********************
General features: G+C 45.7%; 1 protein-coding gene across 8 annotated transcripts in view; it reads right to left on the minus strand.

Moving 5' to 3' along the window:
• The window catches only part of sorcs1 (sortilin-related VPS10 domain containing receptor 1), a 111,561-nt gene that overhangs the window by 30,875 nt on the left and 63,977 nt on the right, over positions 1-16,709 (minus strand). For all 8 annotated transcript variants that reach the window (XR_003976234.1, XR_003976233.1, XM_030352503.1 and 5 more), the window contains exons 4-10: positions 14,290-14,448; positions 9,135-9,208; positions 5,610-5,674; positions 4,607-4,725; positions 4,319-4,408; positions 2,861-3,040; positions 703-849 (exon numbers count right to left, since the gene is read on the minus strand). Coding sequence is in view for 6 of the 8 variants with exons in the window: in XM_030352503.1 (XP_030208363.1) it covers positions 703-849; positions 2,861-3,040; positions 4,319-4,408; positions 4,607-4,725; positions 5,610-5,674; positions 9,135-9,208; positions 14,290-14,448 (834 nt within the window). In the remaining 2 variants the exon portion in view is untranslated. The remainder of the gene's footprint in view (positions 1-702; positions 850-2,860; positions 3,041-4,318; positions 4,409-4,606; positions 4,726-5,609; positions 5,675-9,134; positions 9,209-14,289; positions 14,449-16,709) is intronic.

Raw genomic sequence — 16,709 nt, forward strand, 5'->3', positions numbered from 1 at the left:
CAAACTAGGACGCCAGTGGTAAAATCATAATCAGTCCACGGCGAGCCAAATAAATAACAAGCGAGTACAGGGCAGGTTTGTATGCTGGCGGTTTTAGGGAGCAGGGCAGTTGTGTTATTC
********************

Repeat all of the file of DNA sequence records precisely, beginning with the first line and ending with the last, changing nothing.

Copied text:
General features: G+C 45.7%; 1 protein-coding gene across 8 annotated transcripts in view; it reads right to left on the minus strand.

Moving 5' to 3' along the window:
• The window catches only part of sorcs1 (sortilin-related VPS10 domain containing receptor 1), a 111,561-nt gene that overhangs the window by 30,875 nt on the left and 63,977 nt on the right, over positions 1-16,709 (minus strand). For all 8 annotated transcript variants that reach the window (XR_003976234.1, XR_003976233.1, XM_030352503.1 and 5 more), the window contains exons 4-10: positions 14,290-14,448; positions 9,135-9,208; positions 5,610-5,674; positions 4,607-4,725; positions 4,319-4,408; positions 2,861-3,040; positions 703-849 (exon numbers count right to left, since the gene is read on the minus strand). Coding sequence is in view for 6 of the 8 variants with exons in the window: in XM_030352503.1 (XP_030208363.1) it covers positions 703-849; positions 2,861-3,040; positions 4,319-4,408; positions 4,607-4,725; positions 5,610-5,674; positions 9,135-9,208; positions 14,290-14,448 (834 nt within the window). In the remaining 2 variants the exon portion in view is untranslated. The remainder of the gene's footprint in view (positions 1-702; positions 850-2,860; positions 3,041-4,318; positions 4,409-4,606; positions 4,726-5,609; positions 5,675-9,134; positions 9,209-14,289; positions 14,449-16,709) is intronic.

Raw genomic sequence — 16,709 nt, forward strand, 5'->3', positions numbered from 1 at the left:
CAAACTAGGACGCCAGTGGTAAAATCATAATCAGTCCACGGCGAGCCAAATAAATAACAAGCGAGTACAGGGCAGGTTTGTATGCTGGCGGTTTTAGGGAGCAGGGCAGTTGTGTTATTC